Australia to go 'head on' with tech giants on content copyright

With no hope of getting Google and Facebook to pay for the use of publishers' content, the Australian government has brought forward plans to legislate to force the issue.

Overnight, treasurer Josh Frydenberg and communications, cyber safety and the arts minister Paul Fletcher announced the government is to bring deadlines forward for a code of conduct to address bargaining power imbalances, and will legislate to make it mandatory.

Meeting the issue "head on" follows challenges by European governments in Spain and France, and an EU directive on the copyright of content reproduced online. Google responded to Spanish legislation by shutting Google news, while in France the search giant said it would not pay for content and not display French news media unless able to do so free.

In this context, Frydenberg says Australia is "under no illusions as to the difficulty and complexity of implementing a mandatory code to govern the relationship between the digital platforms and the news media businesses.

"However, there is a need to take this issue head-on."

Although the threat of legislation had been reserved until November, following a report by competition regulator the ACCC that there had been no meaningful progress and "no expectation of any even being made", the government has brought forward the deadline to July.

A statement from the offices of Frydenberg and Fletcher says the government has decided that the original timeframe "requires acceleration" given the sharp decline in advertising revenue driven by coronavirus on top of significant pressure the Australian media sector was already under.

"As a result, the Government has instructed the ACCC to develop a mandatory code to address commercial arrangements between digital platforms and news media businesses," it says. "Among the elements the code will cover include the sharing of data, ranking and display of news content and the monetisation and the sharing of revenue generated from news.

"The mandatory code will also establish appropriate enforcement, penalty and binding dispute resolution mechanisms."

A draft code for consultation will be released before the end of July, with a final code "to be settled soon thereafter".

The regulatory framework will be "fit for purpose" and better protect and inform Australian consumers, addressing bargaining power imbalances between digital platforms and media companies, and ensuring privacy settings remain appropriate in the digital age, it says.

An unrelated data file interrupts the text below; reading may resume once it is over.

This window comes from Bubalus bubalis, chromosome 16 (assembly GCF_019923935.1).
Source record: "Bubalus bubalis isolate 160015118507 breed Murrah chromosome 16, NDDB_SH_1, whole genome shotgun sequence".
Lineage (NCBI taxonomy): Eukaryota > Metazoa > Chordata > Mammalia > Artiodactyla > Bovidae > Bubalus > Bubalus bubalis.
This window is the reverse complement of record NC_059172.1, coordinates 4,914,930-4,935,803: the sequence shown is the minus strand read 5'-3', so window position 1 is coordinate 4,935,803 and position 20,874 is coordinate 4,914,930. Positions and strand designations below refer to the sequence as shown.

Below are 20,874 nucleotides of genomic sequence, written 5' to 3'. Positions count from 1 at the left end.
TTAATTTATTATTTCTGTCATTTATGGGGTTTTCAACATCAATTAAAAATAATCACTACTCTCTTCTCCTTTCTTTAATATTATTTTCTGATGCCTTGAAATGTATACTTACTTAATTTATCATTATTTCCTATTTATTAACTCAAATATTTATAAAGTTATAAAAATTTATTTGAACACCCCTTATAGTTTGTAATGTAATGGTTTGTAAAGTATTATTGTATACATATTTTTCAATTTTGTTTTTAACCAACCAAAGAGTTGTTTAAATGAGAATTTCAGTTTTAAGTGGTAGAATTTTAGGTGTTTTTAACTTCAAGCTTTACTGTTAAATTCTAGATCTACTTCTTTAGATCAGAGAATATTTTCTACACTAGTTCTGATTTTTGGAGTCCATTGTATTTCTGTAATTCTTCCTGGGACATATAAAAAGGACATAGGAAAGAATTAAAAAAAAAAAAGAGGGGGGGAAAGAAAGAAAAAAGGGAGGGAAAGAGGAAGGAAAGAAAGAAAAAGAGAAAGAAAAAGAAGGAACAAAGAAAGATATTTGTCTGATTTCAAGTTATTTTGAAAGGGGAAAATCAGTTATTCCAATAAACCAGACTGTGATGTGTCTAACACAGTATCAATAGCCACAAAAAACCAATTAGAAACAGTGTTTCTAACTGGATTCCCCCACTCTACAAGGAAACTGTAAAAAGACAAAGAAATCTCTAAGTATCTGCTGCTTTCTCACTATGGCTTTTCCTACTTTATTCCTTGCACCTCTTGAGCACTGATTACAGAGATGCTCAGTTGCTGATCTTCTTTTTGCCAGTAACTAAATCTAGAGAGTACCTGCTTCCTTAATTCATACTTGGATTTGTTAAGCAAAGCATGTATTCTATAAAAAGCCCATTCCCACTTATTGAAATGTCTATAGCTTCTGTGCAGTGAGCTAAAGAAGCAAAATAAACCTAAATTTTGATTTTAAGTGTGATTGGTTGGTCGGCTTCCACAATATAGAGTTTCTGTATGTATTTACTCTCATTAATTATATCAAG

News Corp Australasia executive chairman Michael Miller said a mandatory code that leads to platforms paying "a fair and very significant price" should be put in place urgently. "The Australian media industry is at a tipping point," he said.

"It is essential the mandatory code corrects the power imbalance between the tech platforms and local news media companies, and sets rules that lead to the platforms finally paying for the news content they take and profit from."

Miller says the platforms have had "many years to act fairly and have chosen not to", making steps such as those proposed by the Australian government finally necessary.

"For two decades, Google and Facebook have built trillion dollar businesses by using other people's content and refusing to pay for it. Their massive failure to recognise and remunerate creators and copyright owners has put at risk the original reporting that keeps communities informed," he said.

Miller says the "rush of audiences back to trusted news sources" during the COVID-19 crisis "has been a powerful reminder that real journalism must not be destroyed by companies that take it for their own use and refuse to pay".

Hugh Marks, chief executive of Nine Entertainment - which publishes The Age and the Sydney Morning Herald - has praised the government for taking "taking swift and decisive action" on the issue. In the Australian Financial Review (which Nine also owns) he said even small percentages would be material. "With roughly $6 billion of revenue in this market, if you're starting to look at 1 per cent, that would be $60 million. Obviously we will be arguing for higher than the platforms will be willing to suggest," he said.

Both Google and Facebook have issued statements denying that they had failed to engage in discussions.

Pictured: Treasurer Josh Frydenberg announces the measures today

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